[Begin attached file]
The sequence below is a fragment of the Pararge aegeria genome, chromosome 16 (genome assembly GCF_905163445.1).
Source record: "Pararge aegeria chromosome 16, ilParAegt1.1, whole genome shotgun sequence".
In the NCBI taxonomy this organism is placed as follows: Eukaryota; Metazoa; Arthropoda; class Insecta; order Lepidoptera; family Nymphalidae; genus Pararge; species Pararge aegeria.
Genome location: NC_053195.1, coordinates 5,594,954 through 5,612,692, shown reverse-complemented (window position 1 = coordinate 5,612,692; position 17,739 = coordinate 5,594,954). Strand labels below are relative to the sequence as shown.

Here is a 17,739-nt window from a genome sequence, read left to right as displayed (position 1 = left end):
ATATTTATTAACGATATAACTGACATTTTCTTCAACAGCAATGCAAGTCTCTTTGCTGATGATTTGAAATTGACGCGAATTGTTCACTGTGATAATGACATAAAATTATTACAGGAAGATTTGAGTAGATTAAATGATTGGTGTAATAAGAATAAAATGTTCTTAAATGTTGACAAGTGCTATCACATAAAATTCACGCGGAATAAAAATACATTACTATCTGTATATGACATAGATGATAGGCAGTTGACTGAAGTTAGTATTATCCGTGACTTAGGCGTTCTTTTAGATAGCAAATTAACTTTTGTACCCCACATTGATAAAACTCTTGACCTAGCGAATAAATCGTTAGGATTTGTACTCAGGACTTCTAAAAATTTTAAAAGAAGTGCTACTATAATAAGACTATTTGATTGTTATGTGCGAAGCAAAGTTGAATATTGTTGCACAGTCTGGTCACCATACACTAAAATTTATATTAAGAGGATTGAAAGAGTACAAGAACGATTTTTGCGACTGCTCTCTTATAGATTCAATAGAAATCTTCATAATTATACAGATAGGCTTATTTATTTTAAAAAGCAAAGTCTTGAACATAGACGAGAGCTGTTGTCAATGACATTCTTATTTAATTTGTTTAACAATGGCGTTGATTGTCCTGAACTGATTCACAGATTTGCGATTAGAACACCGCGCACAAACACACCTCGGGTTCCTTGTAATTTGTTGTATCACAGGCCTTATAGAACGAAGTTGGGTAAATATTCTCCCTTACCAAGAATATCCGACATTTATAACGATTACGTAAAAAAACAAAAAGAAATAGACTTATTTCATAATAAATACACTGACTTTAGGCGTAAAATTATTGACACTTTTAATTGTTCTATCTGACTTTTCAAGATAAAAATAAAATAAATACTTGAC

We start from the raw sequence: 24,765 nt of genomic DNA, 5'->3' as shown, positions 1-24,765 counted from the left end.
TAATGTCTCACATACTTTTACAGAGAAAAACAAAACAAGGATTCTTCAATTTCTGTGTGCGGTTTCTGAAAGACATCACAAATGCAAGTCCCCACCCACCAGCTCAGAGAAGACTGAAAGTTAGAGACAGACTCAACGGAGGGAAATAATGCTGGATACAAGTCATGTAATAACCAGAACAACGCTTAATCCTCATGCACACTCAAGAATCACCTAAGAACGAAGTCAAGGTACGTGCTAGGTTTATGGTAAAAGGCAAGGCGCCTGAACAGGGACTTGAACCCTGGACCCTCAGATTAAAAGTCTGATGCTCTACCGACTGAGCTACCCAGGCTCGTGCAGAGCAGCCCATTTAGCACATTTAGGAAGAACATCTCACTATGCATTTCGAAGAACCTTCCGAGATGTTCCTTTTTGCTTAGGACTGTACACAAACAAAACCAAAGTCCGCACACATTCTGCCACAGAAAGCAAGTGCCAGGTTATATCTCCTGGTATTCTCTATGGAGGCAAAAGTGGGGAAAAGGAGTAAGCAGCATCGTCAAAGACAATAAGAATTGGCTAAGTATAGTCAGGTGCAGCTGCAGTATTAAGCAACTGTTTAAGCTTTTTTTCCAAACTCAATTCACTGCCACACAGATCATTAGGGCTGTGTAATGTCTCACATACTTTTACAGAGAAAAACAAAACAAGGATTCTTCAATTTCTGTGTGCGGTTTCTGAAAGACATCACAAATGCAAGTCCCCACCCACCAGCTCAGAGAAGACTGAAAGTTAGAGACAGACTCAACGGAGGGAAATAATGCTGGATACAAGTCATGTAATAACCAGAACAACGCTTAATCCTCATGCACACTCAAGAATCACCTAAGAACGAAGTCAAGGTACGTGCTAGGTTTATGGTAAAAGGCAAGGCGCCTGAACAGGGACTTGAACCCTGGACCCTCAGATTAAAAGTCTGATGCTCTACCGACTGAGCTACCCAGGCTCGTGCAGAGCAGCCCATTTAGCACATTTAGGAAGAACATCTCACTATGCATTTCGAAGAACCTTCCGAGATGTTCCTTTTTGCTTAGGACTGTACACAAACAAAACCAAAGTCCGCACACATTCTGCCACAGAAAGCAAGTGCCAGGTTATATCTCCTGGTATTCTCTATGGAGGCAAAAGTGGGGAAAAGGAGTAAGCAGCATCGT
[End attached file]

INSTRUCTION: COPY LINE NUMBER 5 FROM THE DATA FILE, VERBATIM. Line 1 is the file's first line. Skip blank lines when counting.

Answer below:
Here is a 17,739-nt window from a genome sequence, read left to right as displayed (position 1 = left end):